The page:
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  • Nick Sieben

Digital Marketing - The Hunt for ROI

Updated: Jan 15

Proof of ROI is the question we receive the most at Minnesota Social, and for obvious reasons. People want to be able to measure just how much their marketing dollars are growing their business. That is their entire purpose after all. Believe us when we say we certainly understand this and wish there was some magical formula we could plug your number into that could show our results. The problem is…that just doesn’t exist. There have been studies that show guidelines and benchmarks, but the problem with showing an accurate ROI on a case-by-case basis proves to be difficult for the following reasons:





1. Digital marketing has benchmarks that are used, but they are far from perfect. Clicks, landing page conversions, and close rates differ from location to location. What might work for one business, doesn’t necessarily work for another.


2. A large part of reporting ROI falls back on you. We need to know things like lifetime customer value, what the average customer spends, and what your margins are. All that requires you to track analytics in a way that we just don’t have access to. Your willingness and/or your ability to do so, is usually where this conversation hits a massive speed bump.


3. Key Performance Indicators (KPIs) are different for each business. Do you sell products or services? Are you trying to generate revenue? Are you trying to create awareness or loyalty? Or are you simply just trying to showcase your personality to your client base? All of these are different priorities for certain businesses. Some of our clients have expressed brand marketing as being more important than money in their pocket. Obviously the goal is both, but prioritization of an individual goal can sidetrack maximization of ROI.


4. On our side, we only see qualitative, not quantitative results. Shares, likes, and comments are great because they show that people are enjoying the content enough to do something about it. They in no way indicate what happens next. Are they actually coming to your store and buying something or just interacting with your page? They are indicators of profit, but not to the point where you can count them as such.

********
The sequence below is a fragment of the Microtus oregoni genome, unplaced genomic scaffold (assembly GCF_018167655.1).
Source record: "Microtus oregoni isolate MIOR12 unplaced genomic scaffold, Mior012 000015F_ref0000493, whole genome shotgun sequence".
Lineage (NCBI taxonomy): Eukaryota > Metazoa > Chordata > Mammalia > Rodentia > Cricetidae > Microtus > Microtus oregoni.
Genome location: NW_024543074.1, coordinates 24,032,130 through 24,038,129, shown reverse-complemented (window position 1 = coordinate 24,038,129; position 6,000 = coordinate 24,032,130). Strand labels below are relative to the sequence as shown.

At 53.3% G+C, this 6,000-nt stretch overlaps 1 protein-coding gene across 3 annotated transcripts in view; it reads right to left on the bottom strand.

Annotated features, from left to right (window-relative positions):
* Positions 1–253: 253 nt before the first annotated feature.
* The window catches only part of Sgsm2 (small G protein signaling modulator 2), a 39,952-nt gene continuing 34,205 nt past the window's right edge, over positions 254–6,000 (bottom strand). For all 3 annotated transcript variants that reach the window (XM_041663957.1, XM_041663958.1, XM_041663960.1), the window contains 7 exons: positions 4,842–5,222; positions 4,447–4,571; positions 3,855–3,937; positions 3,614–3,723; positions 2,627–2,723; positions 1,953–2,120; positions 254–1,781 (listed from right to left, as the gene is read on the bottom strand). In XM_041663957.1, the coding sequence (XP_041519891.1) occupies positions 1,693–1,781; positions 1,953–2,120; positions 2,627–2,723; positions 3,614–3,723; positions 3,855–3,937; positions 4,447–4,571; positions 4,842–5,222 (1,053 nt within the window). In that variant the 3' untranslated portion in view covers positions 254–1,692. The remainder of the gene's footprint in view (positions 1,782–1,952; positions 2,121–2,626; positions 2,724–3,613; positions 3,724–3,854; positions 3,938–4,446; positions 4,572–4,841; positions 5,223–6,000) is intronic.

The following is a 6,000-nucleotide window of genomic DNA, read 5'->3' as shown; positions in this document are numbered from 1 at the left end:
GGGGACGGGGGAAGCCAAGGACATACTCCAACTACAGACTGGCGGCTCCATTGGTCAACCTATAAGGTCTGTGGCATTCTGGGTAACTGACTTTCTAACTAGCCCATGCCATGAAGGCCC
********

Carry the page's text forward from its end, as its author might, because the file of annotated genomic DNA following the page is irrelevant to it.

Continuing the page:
5. What is your time worth? Many people value the amount of time they save as a key contributor to their ROI. Studies have shown that the average business owner spends about 60 hours a month running a functional social media marketing campaign. Is your time more valuable spending it on other things? Finding out your own ROI helps many business owners establish what they can do to maximize their worth.

Calculating ROI is not impossible. Many places have become creative with special promotions that they only offer on social media. They use things like promo codes and deals that they only offer on their social media channels similar to a coupon code. They run part-time promotions and social media giveaways to determine the reach they are achieving. They then usually stack up against their social media marketing reach against other forms of marketing they are doing to determine efficiency.



A study from Marketing Profs said that you should expect the following ROI for every marketing dollar spent on the following channels:

E-Mail - $38

Paid Search - $22

Social Media - $13

Mobile - $11

Print/Catalog - $7

Radio/Television Ads - $6


The United States Small Business Bureau says that small business owners should invest 10% of all revenue back into their marketing. So it’s just a matter of deciding where you want to invest those dollars to get the best “bang for your buck.”

At Minnesota Social, we believe that any form of marketing is better than no marketing at all. The reason we have chosen to specialize in email, paid search, and social media marketing because the studies have shown those are the most effective. We help our clients build up their customer base and have people opt-in to receiving marketing emails. We work with our clients by building up their social media following organically, to supplement the paid search/ads.



Nick Sieben,

Minnesota Social